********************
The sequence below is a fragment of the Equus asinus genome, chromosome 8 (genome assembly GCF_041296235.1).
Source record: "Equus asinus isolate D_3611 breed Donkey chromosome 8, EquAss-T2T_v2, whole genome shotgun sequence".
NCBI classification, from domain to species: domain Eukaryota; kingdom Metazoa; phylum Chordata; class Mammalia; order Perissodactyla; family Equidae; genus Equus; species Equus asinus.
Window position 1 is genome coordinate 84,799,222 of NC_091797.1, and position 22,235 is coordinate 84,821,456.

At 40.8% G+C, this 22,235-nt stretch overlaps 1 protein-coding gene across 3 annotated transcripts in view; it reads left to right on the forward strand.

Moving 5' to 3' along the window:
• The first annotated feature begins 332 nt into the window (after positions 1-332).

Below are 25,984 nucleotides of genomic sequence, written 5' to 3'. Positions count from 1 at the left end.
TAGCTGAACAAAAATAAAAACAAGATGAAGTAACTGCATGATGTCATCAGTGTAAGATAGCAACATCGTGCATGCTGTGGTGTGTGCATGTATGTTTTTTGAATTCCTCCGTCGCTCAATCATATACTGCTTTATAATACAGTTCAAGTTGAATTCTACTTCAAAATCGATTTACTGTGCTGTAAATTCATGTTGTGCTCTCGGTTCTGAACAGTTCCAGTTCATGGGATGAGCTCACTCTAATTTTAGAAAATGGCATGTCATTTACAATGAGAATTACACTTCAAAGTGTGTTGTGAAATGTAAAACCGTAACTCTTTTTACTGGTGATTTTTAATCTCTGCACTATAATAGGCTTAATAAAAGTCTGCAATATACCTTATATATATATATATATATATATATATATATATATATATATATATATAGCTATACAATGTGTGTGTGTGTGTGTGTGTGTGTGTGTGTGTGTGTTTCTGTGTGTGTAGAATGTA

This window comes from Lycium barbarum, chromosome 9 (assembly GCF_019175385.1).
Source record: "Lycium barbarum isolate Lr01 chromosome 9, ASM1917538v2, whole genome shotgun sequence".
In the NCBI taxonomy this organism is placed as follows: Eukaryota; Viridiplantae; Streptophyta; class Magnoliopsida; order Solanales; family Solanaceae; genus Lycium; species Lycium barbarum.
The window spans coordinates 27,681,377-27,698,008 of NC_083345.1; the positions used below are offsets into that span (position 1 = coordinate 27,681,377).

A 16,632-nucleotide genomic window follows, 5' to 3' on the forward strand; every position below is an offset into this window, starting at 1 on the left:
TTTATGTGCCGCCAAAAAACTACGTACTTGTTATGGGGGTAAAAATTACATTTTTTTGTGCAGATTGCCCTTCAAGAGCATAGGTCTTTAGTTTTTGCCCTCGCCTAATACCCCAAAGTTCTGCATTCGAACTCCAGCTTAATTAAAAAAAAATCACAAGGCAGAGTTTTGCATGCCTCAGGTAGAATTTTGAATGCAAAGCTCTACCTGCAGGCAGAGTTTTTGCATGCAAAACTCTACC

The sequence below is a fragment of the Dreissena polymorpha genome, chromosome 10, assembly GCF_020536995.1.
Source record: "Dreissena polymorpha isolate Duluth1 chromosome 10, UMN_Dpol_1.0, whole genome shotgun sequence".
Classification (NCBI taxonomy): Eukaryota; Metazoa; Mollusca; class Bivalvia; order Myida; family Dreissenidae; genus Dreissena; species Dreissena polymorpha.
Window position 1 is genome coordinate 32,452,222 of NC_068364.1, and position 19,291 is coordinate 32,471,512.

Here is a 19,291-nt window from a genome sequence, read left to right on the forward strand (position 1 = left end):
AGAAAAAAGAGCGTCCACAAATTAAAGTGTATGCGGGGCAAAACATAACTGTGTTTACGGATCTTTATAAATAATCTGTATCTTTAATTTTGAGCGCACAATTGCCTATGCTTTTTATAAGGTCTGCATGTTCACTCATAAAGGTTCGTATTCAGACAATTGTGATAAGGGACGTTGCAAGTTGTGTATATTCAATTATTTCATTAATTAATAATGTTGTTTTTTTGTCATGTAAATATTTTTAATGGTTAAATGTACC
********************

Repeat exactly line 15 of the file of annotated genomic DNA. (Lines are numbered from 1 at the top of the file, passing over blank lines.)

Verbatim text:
TTTATGTGCCGCCAAAAAACTACGTACTTGTTATGGGGGTAAAAATTACATTTTTTTGTGCAGATTGCCCTTCAAGAGCATAGGTCTTTAGTTTTTGCCCTCGCCTAATACCCCAAAGTTCTGCATTCGAACTCCAGCTTAATTAAAAAAAAATCACAAGGCAGAGTTTTGCATGCCTCAGGTAGAATTTTGAATGCAAAGCTCTACCTGCAGGCAGAGTTTTTGCATGCAAAACTCTACC